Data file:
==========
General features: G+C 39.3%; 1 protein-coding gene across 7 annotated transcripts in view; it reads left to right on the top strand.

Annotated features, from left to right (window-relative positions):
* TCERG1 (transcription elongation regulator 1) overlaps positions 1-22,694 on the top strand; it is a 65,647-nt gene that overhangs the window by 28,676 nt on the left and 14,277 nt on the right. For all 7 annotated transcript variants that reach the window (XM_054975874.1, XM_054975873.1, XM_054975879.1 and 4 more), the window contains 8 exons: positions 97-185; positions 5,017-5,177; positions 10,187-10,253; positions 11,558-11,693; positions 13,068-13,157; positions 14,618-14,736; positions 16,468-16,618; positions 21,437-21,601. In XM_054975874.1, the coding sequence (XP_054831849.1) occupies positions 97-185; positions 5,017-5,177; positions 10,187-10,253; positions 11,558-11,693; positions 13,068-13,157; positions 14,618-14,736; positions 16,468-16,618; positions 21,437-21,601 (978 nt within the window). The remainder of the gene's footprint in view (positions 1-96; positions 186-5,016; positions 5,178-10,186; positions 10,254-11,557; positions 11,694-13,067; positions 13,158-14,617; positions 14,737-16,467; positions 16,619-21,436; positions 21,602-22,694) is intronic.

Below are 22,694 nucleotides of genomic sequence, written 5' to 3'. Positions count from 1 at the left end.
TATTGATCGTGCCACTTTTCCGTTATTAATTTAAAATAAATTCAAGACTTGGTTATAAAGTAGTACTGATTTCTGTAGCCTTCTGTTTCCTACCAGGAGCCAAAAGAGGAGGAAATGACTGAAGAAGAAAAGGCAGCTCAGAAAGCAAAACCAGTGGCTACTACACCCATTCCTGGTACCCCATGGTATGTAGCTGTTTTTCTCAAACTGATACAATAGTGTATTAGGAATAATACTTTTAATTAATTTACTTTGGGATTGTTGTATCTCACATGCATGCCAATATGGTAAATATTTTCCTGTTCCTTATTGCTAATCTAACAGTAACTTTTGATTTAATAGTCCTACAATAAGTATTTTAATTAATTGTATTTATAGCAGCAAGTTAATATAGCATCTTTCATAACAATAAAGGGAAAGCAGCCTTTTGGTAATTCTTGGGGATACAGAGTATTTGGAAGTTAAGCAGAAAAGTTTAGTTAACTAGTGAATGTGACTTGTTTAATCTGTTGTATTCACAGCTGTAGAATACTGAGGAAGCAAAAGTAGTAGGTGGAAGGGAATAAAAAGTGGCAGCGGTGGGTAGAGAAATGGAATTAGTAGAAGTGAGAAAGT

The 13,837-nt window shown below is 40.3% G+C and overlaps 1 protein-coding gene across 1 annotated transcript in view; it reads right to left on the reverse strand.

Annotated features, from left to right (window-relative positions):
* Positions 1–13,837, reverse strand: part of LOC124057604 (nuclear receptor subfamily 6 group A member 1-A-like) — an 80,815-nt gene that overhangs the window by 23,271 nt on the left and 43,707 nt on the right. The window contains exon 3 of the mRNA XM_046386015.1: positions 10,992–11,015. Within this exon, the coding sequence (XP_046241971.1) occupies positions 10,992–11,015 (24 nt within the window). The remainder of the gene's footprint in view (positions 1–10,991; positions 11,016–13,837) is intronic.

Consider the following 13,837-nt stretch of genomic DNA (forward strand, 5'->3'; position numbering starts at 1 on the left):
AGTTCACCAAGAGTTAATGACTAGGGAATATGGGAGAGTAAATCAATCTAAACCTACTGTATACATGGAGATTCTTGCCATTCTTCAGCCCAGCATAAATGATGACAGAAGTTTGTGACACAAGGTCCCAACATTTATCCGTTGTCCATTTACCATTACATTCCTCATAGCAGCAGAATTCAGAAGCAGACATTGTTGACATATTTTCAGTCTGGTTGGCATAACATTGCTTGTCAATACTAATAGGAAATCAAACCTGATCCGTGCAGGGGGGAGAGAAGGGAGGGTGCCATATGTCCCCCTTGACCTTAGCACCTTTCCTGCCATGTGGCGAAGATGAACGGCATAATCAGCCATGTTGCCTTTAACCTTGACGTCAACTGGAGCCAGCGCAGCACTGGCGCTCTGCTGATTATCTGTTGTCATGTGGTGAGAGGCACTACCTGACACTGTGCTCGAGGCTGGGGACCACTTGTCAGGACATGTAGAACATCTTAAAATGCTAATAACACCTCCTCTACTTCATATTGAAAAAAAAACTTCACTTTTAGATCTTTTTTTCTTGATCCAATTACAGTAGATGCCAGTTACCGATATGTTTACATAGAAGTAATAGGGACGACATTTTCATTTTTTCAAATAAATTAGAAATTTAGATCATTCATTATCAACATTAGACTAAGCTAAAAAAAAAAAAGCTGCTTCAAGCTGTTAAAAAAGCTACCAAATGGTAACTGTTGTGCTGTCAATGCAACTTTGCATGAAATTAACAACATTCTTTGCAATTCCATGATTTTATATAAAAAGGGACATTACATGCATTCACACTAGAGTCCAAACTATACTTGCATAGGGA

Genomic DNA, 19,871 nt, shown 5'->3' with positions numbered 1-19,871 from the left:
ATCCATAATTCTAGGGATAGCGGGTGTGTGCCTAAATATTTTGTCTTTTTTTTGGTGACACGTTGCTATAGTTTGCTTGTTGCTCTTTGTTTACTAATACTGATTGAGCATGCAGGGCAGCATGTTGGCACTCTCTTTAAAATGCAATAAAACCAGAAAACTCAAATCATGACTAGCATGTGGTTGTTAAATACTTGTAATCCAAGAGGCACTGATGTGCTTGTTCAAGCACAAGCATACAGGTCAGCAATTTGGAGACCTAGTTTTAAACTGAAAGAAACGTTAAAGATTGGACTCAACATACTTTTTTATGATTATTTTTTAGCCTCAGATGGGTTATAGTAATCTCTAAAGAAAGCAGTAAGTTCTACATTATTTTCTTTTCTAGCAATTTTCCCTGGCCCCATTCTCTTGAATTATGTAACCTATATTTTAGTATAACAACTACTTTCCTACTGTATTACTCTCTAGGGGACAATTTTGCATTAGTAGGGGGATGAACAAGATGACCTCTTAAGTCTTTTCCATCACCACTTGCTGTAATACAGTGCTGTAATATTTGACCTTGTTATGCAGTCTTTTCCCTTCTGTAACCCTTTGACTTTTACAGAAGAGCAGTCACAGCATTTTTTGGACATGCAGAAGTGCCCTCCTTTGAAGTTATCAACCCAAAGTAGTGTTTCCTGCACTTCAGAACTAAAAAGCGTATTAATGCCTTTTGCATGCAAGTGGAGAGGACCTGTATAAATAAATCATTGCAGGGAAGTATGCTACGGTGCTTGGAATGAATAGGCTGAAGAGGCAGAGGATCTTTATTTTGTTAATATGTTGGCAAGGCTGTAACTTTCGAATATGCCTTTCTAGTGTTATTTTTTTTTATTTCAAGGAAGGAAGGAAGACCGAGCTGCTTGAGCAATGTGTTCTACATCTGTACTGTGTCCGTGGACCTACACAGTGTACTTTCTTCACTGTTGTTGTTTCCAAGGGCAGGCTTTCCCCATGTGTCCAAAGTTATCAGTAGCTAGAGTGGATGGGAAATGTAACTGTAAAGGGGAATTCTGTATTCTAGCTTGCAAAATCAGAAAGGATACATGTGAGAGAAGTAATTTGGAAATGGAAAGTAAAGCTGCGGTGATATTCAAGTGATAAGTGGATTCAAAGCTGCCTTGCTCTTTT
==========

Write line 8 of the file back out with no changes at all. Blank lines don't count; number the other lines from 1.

* Positions 1–13,837, reverse strand: part of LOC124057604 (nuclear receptor subfamily 6 group A member 1-A-like) — an 80,815-nt gene that overhangs the window by 23,271 nt on the left and 43,707 nt on the right. The window contains exon 3 of the mRNA XM_046386015.1: positions 10,992–11,015. Within this exon, the coding sequence (XP_046241971.1) occupies positions 10,992–11,015 (24 nt within the window). The remainder of the gene's footprint in view (positions 1–10,991; positions 11,016–13,837) is intronic.